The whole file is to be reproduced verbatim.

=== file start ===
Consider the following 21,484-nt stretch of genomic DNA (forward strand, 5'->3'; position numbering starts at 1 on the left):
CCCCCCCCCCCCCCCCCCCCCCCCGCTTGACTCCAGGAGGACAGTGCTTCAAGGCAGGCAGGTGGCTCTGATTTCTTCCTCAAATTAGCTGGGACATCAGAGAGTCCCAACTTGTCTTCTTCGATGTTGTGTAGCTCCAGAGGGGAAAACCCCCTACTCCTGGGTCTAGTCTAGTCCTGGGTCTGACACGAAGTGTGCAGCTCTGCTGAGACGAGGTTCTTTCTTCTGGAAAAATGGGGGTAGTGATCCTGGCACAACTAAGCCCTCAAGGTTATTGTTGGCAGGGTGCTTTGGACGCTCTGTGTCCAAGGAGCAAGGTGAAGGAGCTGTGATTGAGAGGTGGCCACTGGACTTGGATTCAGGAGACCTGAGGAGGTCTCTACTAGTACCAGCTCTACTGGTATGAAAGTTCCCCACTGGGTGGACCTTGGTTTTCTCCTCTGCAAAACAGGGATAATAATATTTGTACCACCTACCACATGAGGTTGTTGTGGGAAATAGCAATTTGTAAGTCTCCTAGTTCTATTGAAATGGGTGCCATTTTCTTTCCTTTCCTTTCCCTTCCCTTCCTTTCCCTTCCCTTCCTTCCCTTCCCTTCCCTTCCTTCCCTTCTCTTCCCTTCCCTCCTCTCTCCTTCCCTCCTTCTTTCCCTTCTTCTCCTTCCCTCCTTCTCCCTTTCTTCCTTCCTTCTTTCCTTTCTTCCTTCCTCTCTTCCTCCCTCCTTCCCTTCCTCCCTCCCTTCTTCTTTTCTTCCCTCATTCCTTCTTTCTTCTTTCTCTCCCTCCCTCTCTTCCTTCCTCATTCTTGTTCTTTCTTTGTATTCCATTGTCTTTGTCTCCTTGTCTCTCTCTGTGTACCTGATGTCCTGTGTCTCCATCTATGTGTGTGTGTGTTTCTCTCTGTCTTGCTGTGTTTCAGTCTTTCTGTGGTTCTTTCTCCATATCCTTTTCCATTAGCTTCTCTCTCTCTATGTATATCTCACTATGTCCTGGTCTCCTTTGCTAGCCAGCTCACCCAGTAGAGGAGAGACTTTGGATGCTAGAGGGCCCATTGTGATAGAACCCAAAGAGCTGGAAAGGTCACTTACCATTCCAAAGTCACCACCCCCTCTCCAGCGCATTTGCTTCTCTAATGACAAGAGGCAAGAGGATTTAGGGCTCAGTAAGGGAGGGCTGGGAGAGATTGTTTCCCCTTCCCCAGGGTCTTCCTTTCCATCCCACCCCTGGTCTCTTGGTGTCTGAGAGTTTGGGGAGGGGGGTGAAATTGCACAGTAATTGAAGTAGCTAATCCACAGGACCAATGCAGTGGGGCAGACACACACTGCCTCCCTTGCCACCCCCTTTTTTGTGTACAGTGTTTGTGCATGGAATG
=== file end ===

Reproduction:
Consider the following 21,484-nt stretch of genomic DNA (forward strand, 5'->3'; position numbering starts at 1 on the left):
CCCCCCCCCCCCCCCCCCCCCCCCGCTTGACTCCAGGAGGACAGTGCTTCAAGGCAGGCAGGTGGCTCTGATTTCTTCCTCAAATTAGCTGGGACATCAGAGAGTCCCAACTTGTCTTCTTCGATGTTGTGTAGCTCCAGAGGGGAAAACCCCCTACTCCTGGGTCTAGTCTAGTCCTGGGTCTGACACGAAGTGTGCAGCTCTGCTGAGACGAGGTTCTTTCTTCTGGAAAAATGGGGGTAGTGATCCTGGCACAACTAAGCCCTCAAGGTTATTGTTGGCAGGGTGCTTTGGACGCTCTGTGTCCAAGGAGCAAGGTGAAGGAGCTGTGATTGAGAGGTGGCCACTGGACTTGGATTCAGGAGACCTGAGGAGGTCTCTACTAGTACCAGCTCTACTGGTATGAAAGTTCCCCACTGGGTGGACCTTGGTTTTCTCCTCTGCAAAACAGGGATAATAATATTTGTACCACCTACCACATGAGGTTGTTGTGGGAAATAGCAATTTGTAAGTCTCCTAGTTCTATTGAAATGGGTGCCATTTTCTTTCCTTTCCTTTCCCTTCCCTTCCTTTCCCTTCCCTTCCTTCCCTTCCCTTCCCTTCCTTCCCTTCTCTTCCCTTCCCTCCTCTCTCCTTCCCTCCTTCTTTCCCTTCTTCTCCTTCCCTCCTTCTCCCTTTCTTCCTTCCTTCTTTCCTTTCTTCCTTCCTCTCTTCCTCCCTCCTTCCCTTCCTCCCTCCCTTCTTCTTTTCTTCCCTCATTCCTTCTTTCTTCTTTCTCTCCCTCCCTCTCTTCCTTCCTCATTCTTGTTCTTTCTTTGTATTCCATTGTCTTTGTCTCCTTGTCTCTCTCTGTGTACCTGATGTCCTGTGTCTCCATCTATGTGTGTGTGTGTTTCTCTCTGTCTTGCTGTGTTTCAGTCTTTCTGTGGTTCTTTCTCCATATCCTTTTCCATTAGCTTCTCTCTCTCTATGTATATCTCACTATGTCCTGGTCTCCTTTGCTAGCCAGCTCACCCAGTAGAGGAGAGACTTTGGATGCTAGAGGGCCCATTGTGATAGAACCCAAAGAGCTGGAAAGGTCACTTACCATTCCAAAGTCACCACCCCCTCTCCAGCGCATTTGCTTCTCTAATGACAAGAGGCAAGAGGATTTAGGGCTCAGTAAGGGAGGGCTGGGAGAGATTGTTTCCCCTTCCCCAGGGTCTTCCTTTCCATCCCACCCCTGGTCTCTTGGTGTCTGAGAGTTTGGGGAGGGGGGTGAAATTGCACAGTAATTGAAGTAGCTAATCCACAGGACCAATGCAGTGGGGCAGACACACACTGCCTCCCTTGCCACCCCCTTTTTTGTGTACAGTGTTTGTGCATGGAATG